Background Checks & Criminal Convictions
Most types of criminal offenses, from your minor traffic infraction to the most serious and egregious felony or federal charge, will impose some type of consequence. Laws are, after all, designed to enforce a standard with which all citizens must comply. In the event that these standards are broken, individuals risk the prospect of facing consequences for their actions. When it comes to criminal law and criminal offenses, these consequences can be severe and, in many respects, life-changing.
Criminal courts will hand down a number of a various criminal penalties to individuals who have been convicted of a crime. Whether these penalties include fines, terms of imprisonment, probation, or all of the above will depend on the nature of an offense and one's criminal record. With nearly all criminal convictions, however, there lurks the devastating potential for future challenges.
While losing one's freedom, grappling with fines and fees, and dealing with the restrictions of probation or driver's license penalties may be no easy feat, enduring the long-term consequences posed by a criminal conviction can be the largest and most difficult challenge convicted individuals face. Having a criminal conviction on one's record is less than desirable, not merely because it serves as a reminder of one's past mistakes, but also because it can be viewed, and subsequently interpreted, by others who have some say in your future well-being.
It is well known that prospective employers, schools, landlords, and others who conduct background checks view criminal convictions as unsavory. How deeply can a criminal record impact one's life, though? The answer to this difficult question is simply: it depends. Criminal convictions certainly do not provide any benefit to one's future. They can, in fact, negatively impact your life by creating a host of barriers, restrictions, and hurdles. In many respects, criminal convictions and a criminal record are imposed exclusively by our society, by the people in positions of power, and by our nation's current competiveness in a wide range of institutions.
Criminal Records & Employment
To create an example of these challenges created by a criminal conviction, let's look at one of the most significant problems convicted offenders face in the aftermath of a conviction: employment. Jobs, work, and employment have become some of the most widely used terms floating around in recent years. With a national economy that is struggling to gain solid footing after one of the worst economic declines in U.S. history, competition for jobs is at its peak. As such, employers often use background checks to weed out less-than-favorable applicants.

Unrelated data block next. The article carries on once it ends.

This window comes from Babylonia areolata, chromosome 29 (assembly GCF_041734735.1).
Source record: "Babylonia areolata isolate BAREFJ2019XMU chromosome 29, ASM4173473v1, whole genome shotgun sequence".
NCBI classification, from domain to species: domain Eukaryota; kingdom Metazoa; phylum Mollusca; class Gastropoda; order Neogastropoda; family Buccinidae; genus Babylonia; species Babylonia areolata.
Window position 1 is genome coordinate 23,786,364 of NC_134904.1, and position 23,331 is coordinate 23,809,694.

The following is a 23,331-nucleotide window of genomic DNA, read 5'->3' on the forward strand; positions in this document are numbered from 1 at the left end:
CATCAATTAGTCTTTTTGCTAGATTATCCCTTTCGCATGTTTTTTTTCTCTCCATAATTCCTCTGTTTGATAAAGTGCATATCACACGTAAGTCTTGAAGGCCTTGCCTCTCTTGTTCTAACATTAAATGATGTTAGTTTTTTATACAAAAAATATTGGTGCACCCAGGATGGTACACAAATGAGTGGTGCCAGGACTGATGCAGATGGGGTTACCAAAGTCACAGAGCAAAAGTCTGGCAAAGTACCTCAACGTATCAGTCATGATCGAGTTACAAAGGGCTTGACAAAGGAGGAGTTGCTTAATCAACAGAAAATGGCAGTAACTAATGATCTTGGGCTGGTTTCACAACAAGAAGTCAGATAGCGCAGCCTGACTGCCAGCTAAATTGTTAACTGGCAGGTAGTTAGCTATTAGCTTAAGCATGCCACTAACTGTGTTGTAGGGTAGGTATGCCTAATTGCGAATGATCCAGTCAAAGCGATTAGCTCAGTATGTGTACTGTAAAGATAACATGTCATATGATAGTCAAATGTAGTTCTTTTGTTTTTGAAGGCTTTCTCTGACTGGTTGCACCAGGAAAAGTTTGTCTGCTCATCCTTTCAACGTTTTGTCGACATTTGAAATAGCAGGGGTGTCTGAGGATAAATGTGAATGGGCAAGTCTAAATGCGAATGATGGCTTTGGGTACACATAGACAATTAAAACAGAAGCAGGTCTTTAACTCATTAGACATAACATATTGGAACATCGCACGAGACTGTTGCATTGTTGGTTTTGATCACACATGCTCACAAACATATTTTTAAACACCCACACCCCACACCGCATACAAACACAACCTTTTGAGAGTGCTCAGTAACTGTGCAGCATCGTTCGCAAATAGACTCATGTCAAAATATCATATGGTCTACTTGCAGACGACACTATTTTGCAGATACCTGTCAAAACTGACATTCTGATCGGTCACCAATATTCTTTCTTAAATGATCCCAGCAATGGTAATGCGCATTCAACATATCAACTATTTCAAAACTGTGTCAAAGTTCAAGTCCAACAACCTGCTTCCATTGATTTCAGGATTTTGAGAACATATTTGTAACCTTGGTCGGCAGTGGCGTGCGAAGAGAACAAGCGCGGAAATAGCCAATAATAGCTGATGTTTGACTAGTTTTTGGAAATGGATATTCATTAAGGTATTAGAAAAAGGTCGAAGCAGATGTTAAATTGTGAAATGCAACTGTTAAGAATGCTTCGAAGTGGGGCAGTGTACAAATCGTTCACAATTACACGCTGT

Whether or not this is fair or the best approach to finding workers is a question with much debate. Judging a book by its cover, as they say, is never a good policy, yet it happens all the time to convicted offenders who are looking for work. As unfortunate as it may be, employers will view a person – often someone they have never met in person or observed in action – on paper. If this paper is a criminal record showing a criminal conviction or several convictions, they often cast it aside in favor of others, even if that convicted individual is qualified and capable and regardless of whether this individual has made great efforts to put their past behind them and lead a productive, law-abiding life.
The problems convicted individuals face in the work force is extremely pervasive and continually perpetuated throughout the country. It is, in many ways, one of the largest barriers people face when attempting to put their life back on track. In fact, numerous studies have found that problems finding employment and stability in civic life are often at the root of criminal recidivism – the term used to describe a convicted individual's return to a life of crime and incarceration. As a result, national efforts have been made to help convicted individuals transition into society and find gainful employment.
Although the prospects of challenges after being convicted of a crime are indeed real and are certainly cause for concern, they are not the end-all when it comes to finding work and personal or financial stability. One's charge and mentality and perhaps a bit of luck have much to do with that. There is no denying the fact, however, that challenges and hurdles are likely to exist, and that having a criminal conviction on one's record is something that should warrant prompt and immediate consideration after a criminal allegation.
If you or your loved one has recently been charged with any type of criminal offense, The Hammer Law Firm, LLC wants you to know that our St. Louis criminal defense attorneys have made it our mission to protect our clients' futures. Having worked with so many clients and families throughout the years, we know that when a client faces criminal allegations, there is much at stake. We also know that in many cases, one's life may very well be on the line. As such, we devote 100% of our collective experience, extensive resources, and unswerving commitment to defending our clients as aggressively, intelligently, and effectively as possible. If you would like to learn more about avoiding the consequences of a criminal conviction, or if you would like to discuss your case and the ways in which we can help, contact The Hammer Law Firm, LLC today.